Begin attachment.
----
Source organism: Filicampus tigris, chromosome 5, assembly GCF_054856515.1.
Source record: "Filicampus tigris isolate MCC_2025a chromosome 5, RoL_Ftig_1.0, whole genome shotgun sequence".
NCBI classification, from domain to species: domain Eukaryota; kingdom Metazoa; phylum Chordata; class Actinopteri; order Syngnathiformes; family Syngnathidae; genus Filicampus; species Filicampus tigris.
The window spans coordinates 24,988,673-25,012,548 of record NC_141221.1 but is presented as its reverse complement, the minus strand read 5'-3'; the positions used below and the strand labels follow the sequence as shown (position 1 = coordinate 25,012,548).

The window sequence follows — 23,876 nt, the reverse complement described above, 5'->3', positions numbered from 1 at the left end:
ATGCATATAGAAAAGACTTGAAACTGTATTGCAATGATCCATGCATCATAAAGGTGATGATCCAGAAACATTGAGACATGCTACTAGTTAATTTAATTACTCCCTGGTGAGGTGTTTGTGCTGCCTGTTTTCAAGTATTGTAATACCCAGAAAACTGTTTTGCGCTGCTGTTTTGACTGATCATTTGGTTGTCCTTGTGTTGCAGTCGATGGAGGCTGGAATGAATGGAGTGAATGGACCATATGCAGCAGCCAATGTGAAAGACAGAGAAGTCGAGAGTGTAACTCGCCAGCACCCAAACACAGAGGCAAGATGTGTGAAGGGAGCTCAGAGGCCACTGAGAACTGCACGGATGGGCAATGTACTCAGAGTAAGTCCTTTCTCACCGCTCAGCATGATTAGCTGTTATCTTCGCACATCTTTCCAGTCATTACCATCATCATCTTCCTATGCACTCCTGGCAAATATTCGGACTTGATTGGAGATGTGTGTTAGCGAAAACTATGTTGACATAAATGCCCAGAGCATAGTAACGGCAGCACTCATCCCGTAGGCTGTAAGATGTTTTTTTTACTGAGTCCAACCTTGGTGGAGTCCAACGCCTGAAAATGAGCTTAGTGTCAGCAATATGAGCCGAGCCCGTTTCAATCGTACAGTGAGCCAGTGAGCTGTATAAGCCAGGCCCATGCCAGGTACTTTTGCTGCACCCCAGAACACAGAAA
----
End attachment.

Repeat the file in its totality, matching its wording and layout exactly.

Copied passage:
Source organism: Filicampus tigris, chromosome 5, assembly GCF_054856515.1.
Source record: "Filicampus tigris isolate MCC_2025a chromosome 5, RoL_Ftig_1.0, whole genome shotgun sequence".
NCBI classification, from domain to species: domain Eukaryota; kingdom Metazoa; phylum Chordata; class Actinopteri; order Syngnathiformes; family Syngnathidae; genus Filicampus; species Filicampus tigris.
The window spans coordinates 24,988,673-25,012,548 of record NC_141221.1 but is presented as its reverse complement, the minus strand read 5'-3'; the positions used below and the strand labels follow the sequence as shown (position 1 = coordinate 25,012,548).

The window sequence follows — 23,876 nt, the reverse complement described above, 5'->3', positions numbered from 1 at the left end:
ATGCATATAGAAAAGACTTGAAACTGTATTGCAATGATCCATGCATCATAAAGGTGATGATCCAGAAACATTGAGACATGCTACTAGTTAATTTAATTACTCCCTGGTGAGGTGTTTGTGCTGCCTGTTTTCAAGTATTGTAATACCCAGAAAACTGTTTTGCGCTGCTGTTTTGACTGATCATTTGGTTGTCCTTGTGTTGCAGTCGATGGAGGCTGGAATGAATGGAGTGAATGGACCATATGCAGCAGCCAATGTGAAAGACAGAGAAGTCGAGAGTGTAACTCGCCAGCACCCAAACACAGAGGCAAGATGTGTGAAGGGAGCTCAGAGGCCACTGAGAACTGCACGGATGGGCAATGTACTCAGAGTAAGTCCTTTCTCACCGCTCAGCATGATTAGCTGTTATCTTCGCACATCTTTCCAGTCATTACCATCATCATCTTCCTATGCACTCCTGGCAAATATTCGGACTTGATTGGAGATGTGTGTTAGCGAAAACTATGTTGACATAAATGCCCAGAGCATAGTAACGGCAGCACTCATCCCGTAGGCTGTAAGATGTTTTTTTTACTGAGTCCAACCTTGGTGGAGTCCAACGCCTGAAAATGAGCTTAGTGTCAGCAATATGAGCCGAGCCCGTTTCAATCGTACAGTGAGCCAGTGAGCTGTATAAGCCAGGCCCATGCCAGGTACTTTTGCTGCACCCCAGAACACAGAAA